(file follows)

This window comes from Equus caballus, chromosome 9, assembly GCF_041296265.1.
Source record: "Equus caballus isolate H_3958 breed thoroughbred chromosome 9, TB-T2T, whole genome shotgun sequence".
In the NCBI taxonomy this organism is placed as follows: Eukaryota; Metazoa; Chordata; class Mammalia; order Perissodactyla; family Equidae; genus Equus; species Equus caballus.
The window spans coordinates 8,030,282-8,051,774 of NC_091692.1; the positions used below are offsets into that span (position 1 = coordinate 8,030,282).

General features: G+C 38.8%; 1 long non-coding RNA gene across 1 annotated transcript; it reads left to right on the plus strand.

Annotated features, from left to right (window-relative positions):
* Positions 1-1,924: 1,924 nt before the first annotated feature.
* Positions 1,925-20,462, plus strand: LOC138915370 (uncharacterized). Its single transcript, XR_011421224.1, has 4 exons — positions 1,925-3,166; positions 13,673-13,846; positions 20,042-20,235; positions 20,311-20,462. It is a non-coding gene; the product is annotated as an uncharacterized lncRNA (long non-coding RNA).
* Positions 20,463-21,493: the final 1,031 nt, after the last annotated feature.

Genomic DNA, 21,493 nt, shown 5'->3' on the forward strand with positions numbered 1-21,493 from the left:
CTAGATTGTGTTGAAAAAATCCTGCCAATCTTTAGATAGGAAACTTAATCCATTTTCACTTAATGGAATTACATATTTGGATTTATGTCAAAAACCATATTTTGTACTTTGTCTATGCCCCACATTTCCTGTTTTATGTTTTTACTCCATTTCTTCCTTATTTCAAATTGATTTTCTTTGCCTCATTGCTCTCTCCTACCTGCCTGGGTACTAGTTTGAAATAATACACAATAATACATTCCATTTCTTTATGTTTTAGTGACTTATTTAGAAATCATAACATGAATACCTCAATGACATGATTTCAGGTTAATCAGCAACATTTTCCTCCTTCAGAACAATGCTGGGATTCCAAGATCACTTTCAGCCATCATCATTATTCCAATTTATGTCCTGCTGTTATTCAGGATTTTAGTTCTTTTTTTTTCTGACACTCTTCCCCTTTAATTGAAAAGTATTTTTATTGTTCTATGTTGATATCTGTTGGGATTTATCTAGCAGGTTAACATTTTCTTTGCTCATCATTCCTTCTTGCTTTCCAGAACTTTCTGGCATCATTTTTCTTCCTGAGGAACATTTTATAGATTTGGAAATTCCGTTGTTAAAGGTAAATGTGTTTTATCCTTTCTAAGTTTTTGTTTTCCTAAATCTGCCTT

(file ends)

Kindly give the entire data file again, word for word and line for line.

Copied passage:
This window comes from Equus caballus, chromosome 9, assembly GCF_041296265.1.
Source record: "Equus caballus isolate H_3958 breed thoroughbred chromosome 9, TB-T2T, whole genome shotgun sequence".
In the NCBI taxonomy this organism is placed as follows: Eukaryota; Metazoa; Chordata; class Mammalia; order Perissodactyla; family Equidae; genus Equus; species Equus caballus.
The window spans coordinates 8,030,282-8,051,774 of NC_091692.1; the positions used below are offsets into that span (position 1 = coordinate 8,030,282).

General features: G+C 38.8%; 1 long non-coding RNA gene across 1 annotated transcript; it reads left to right on the plus strand.

Annotated features, from left to right (window-relative positions):
* Positions 1-1,924: 1,924 nt before the first annotated feature.
* Positions 1,925-20,462, plus strand: LOC138915370 (uncharacterized). Its single transcript, XR_011421224.1, has 4 exons — positions 1,925-3,166; positions 13,673-13,846; positions 20,042-20,235; positions 20,311-20,462. It is a non-coding gene; the product is annotated as an uncharacterized lncRNA (long non-coding RNA).
* Positions 20,463-21,493: the final 1,031 nt, after the last annotated feature.

Genomic DNA, 21,493 nt, shown 5'->3' on the forward strand with positions numbered 1-21,493 from the left:
CTAGATTGTGTTGAAAAAATCCTGCCAATCTTTAGATAGGAAACTTAATCCATTTTCACTTAATGGAATTACATATTTGGATTTATGTCAAAAACCATATTTTGTACTTTGTCTATGCCCCACATTTCCTGTTTTATGTTTTTACTCCATTTCTTCCTTATTTCAAATTGATTTTCTTTGCCTCATTGCTCTCTCCTACCTGCCTGGGTACTAGTTTGAAATAATACACAATAATACATTCCATTTCTTTATGTTTTAGTGACTTATTTAGAAATCATAACATGAATACCTCAATGACATGATTTCAGGTTAATCAGCAACATTTTCCTCCTTCAGAACAATGCTGGGATTCCAAGATCACTTTCAGCCATCATCATTATTCCAATTTATGTCCTGCTGTTATTCAGGATTTTAGTTCTTTTTTTTTCTGACACTCTTCCCCTTTAATTGAAAAGTATTTTTATTGTTCTATGTTGATATCTGTTGGGATTTATCTAGCAGGTTAACATTTTCTTTGCTCATCATTCCTTCTTGCTTTCCAGAACTTTCTGGCATCATTTTTCTTCCTGAGGAACATTTTATAGATTTGGAAATTCCGTTGTTAAAGGTAAATGTGTTTTATCCTTTCTAAGTTTTTGTTTTCCTAAATCTGCCTT